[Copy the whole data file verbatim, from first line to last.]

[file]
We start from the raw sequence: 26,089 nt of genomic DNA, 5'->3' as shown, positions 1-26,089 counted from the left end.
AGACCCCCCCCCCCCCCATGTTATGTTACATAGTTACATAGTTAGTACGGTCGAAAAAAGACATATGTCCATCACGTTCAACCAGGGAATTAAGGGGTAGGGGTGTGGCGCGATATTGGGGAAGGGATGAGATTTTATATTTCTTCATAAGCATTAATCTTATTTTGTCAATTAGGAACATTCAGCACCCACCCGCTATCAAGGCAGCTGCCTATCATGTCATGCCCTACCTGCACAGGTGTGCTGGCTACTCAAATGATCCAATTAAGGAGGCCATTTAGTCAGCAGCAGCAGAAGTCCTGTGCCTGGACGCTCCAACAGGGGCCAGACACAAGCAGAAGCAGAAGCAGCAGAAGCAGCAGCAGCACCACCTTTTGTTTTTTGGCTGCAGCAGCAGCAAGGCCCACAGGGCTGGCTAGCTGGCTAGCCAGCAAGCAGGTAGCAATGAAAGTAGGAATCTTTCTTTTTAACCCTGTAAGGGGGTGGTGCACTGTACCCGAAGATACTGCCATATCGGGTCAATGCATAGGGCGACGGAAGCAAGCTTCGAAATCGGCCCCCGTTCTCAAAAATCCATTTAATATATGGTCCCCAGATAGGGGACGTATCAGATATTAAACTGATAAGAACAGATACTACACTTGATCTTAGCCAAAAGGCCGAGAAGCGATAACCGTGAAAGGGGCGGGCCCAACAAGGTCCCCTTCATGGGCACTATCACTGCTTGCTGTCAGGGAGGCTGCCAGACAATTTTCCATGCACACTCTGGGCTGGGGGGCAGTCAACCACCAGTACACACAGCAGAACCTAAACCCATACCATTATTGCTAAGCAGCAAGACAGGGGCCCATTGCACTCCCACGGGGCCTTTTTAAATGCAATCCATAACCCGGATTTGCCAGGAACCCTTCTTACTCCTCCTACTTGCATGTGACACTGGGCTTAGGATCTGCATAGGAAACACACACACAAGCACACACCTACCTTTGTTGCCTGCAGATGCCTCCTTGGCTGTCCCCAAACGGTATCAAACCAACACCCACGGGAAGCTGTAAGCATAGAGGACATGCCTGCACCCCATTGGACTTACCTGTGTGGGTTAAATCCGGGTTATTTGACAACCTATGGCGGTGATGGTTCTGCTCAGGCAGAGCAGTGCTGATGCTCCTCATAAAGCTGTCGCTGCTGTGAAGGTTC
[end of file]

We start from the raw sequence: 26,089 nt of genomic DNA, 5'->3' as shown, positions 1-26,089 counted from the left end.
AGACCCCCCCCCCCCCCATGTTATGTTACATAGTTACATAGTTAGTACGGTCGAAAAAAGACATATGTCCATCACGTTCAACCAGGGAATTAAGGGGTAGGGGTGTGGCGCGATATTGGGGAAGGGATGAGATTTTATATTTCTTCATAAGCATTAATCTTATTTTGTCAATTAGGAACATTCAGCACCCACCCGCTATCAAGGCAGCTGCCTATCATGTCATGCCCTACCTGCACAGGTGTGCTGGCTACTCAAATGATCCAATTAAGGAGGCCATTTAGTCAGCAGCAGCAGAAGTCCTGTGCCTGGACGCTCCAACAGGGGCCAGACACAAGCAGAAGCAGAAGCAGCAGAAGCAGCAGCAGCACCACCTTTTGTTTTTTGGCTGCAGCAGCAGCAAGGCCCACAGGGCTGGCTAGCTGGCTAGCCAGCAAGCAGGTAGCAATGAAAGTAGGAATCTTTCTTTTTAACCCTGTAAGGGGGTGGTGCACTGTACCCGAAGATACTGCCATATCGGGTCAATGCATAGGGCGACGGAAGCAAGCTTCGAAATCGGCCCCCGTTCTCAAAAATCCATTTAATATATGGTCCCCAGATAGGGGACGTATCAGATATTAAACTGATAAGAACAGATACTACACTTGATCTTAGCCAAAAGGCCGAGAAGCGATAACCGTGAAAGGGGCGGGCCCAACAAGGTCCCCTTCATGGGCACTATCACTGCTTGCTGTCAGGGAGGCTGCCAGACAATTTTCCATGCACACTCTGGGCTGGGGGGCAGTCAACCACCAGTACACACAGCAGAACCTAAACCCATACCATTATTGCTAAGCAGCAAGACAGGGGCCCATTGCACTCCCACGGGGCCTTTTTAAATGCAATCCATAACCCGGATTTGCCAGGAACCCTTCTTACTCCTCCTACTTGCATGTGACACTGGGCTTAGGATCTGCATAGGAAACACACACACAAGCACACACCTACCTTTGTTGCCTGCAGATGCCTCCTTGGCTGTCCCCAAACGGTATCAAACCAACACCCACGGGAAGCTGTAAGCATAGAGGACATGCCTGCACCCCATTGGACTTACCTGTGTGGGTTAAATCCGGGTTATTTGACAACCTATGGCGGTGATGGTTCTGCTCAGGCAGAGCAGTGCTGATGCTCCTCATAAAGCTGTCGCTGCTGTGAAGGTTC